The latest AIMed Webinars – Health 3.0: Connected health fueling the power of AI, was held on 24 January 2019 at 9am PST. An hour-long discussion co-organized with HP, the event was moderated by the company’s lead in global healthcare, population health information technology and innovations, Fran Ayalasomayajula.
Reena Sangar, director and head of digital and connected health, Ipsos Healthcare; Dr. Nick Patel, chief digital officer, Prisma Health and Dr. Chris Gibbons, chief health innovation adviser for the Federal Communications Commission’s Connect2Health Task Force and founder & chief executive officer of The Greystone Group were the invited speakers.
Audience were led through the developments of healthcare and its evolution in this digital era. The speakers also touched upon some of the challenges which prevented the field from flourishing and what should policymakers and physicians do to deliver more efficient care. The following are the summary and key takeaways.
Challenges in the present healthcare system
- Lack of reimbursement for new technology adoption
Overall, speakers agreed that there is a general lack of support in terms of new technology adoption. As Sangar pointed out, if the new product is not clear in the reimbursement pathway and if there is no reliable supply, doctors may not want to integrate it into their practice.
Dr. Patel agreed, he said that doctors were reimbursed well 16 years ago. As healthcare moves from 1.0 to 2.0, it becomes less humane, more digital and reimbursement also started to decline dramatically. In the present Healthcare 3.0, conglomeration is a norm for the purpose of cost-cutting. Although it is at a better position to leverage on reimbursement, small medical units are gradually being pushed out of the system.
Dr. Gibbons believe this is perhaps why Indian and China are moving rapidly ahead in terms of digital adoption. Because clinicians are not incentivize, the difference in terms of reimbursement models is stopping us from moving to a 100% digital care.
- Disregard the needs of those in the system
During his speech, Dr. Patel mentioned it’s our mistake to always start from technology. Instead of thinking “we have got his piece of technology and see what it can do to our healthcare”, we should always look at the problem first. The consequence of not taking a bottom-up approach is spending a lot of money on buying technology that’s not what the institution wanted.
The needs of the providers, patients and organization should be the priority. Finding out what is missing in the practice and filling it up with technology will eliminate “big spending that bring little rewards”. For instance, as suggested by Sangar, it will be useful for to provide doctors with a tracking and logging device that reminds patients to take the required medication at the designated time.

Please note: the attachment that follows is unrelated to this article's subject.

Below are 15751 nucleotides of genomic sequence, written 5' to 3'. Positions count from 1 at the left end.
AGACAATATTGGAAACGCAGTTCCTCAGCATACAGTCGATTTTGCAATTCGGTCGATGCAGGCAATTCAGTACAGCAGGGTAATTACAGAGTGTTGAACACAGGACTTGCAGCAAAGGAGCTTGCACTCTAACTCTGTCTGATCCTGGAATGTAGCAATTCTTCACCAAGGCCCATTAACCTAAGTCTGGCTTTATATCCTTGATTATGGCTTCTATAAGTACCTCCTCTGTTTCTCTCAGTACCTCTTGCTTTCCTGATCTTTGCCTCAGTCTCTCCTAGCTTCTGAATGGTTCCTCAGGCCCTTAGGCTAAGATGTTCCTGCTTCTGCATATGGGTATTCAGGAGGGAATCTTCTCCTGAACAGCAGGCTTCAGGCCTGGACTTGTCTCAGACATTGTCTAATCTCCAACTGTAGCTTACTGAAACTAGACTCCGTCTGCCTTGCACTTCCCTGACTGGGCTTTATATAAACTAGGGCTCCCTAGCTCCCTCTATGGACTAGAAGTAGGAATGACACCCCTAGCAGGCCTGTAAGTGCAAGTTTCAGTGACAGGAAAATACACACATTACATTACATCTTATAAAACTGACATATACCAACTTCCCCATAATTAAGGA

On the other hand, rendering frictionless access for patients. Services such as online scheduling tools, chatbots that remind individuals when to take their medication or record their blood sugar level and automate orders for those in need for mammograph etc. will keep them in the healthcare system.
What should digital healthcare embrace?
Dr. Gibbons outlined an ideal illustration of what digital healthcare should look like in near future. At the basis of which, data is freely shared between physicians and medical establishments, to continue the facilitation of building effective AI models. With this, most care in the future should be delivered outside hospitals. So inpatient care will only be taking 5-10% of the whole system.
“Hospital” at home should be the norm, most patients who were admitted into the hospitals or are visiting the Emergency unit will be asked to go home. From there, care providers will provide care for them at home. It has been found that comparing the results between those who had been taken care in the hospitals and those who received care at home, the latter group expressed higher satisfaction. Lower cost is also incurred on both care provider’s and patients’ side.
Smart care communities will be created as more people opt for “Hospital” at home. At the same time, the present infrastructures are likely to take on new roles. Insurance companies may become health companies; retail stores, pharmacies or post offices may turn into health centers and traditional hospitals may not survive. The new hospitals will be the “command centers”, ensuring data are coming in and transmitting out precisely.
Execute what we had envision
To the experts, that future vision above is not far and this should be achieved in due time.
- To think beyond EHRs
Some healthcare providers are skeptical towards the real benefits brought about by technology. Indeed, the electronic health records (EHRs) has unintended outcomes like decline in productivity, patient dissatisfaction and higher expense. However, as Dr. Patel urged, we need to think around and beyond EHRs in order to improve. It is important for those who are working in the healthcare system to recognize the need for change. This will act as a passage to get buy-in from policymakers.
- To generate actions out of data
There will be an estimated of 50 billion wearables connected to the internet by 2020. All of which generate an abundance of data beyond EHRs. In order to make sense of them all, there is a need to extract actionable data. By actionable means, data which will allow us to predict who is about to get sick or probe to an infection. This will permit the system to provide real healthcare and not sick care like what we are doing currently.
This AIMed Webinars is still available for re-visit presently. Link.
A science writer with data background and an interest in current affair, culture and arts; a no-med from an (almost) all-med family. Follow on Twitter.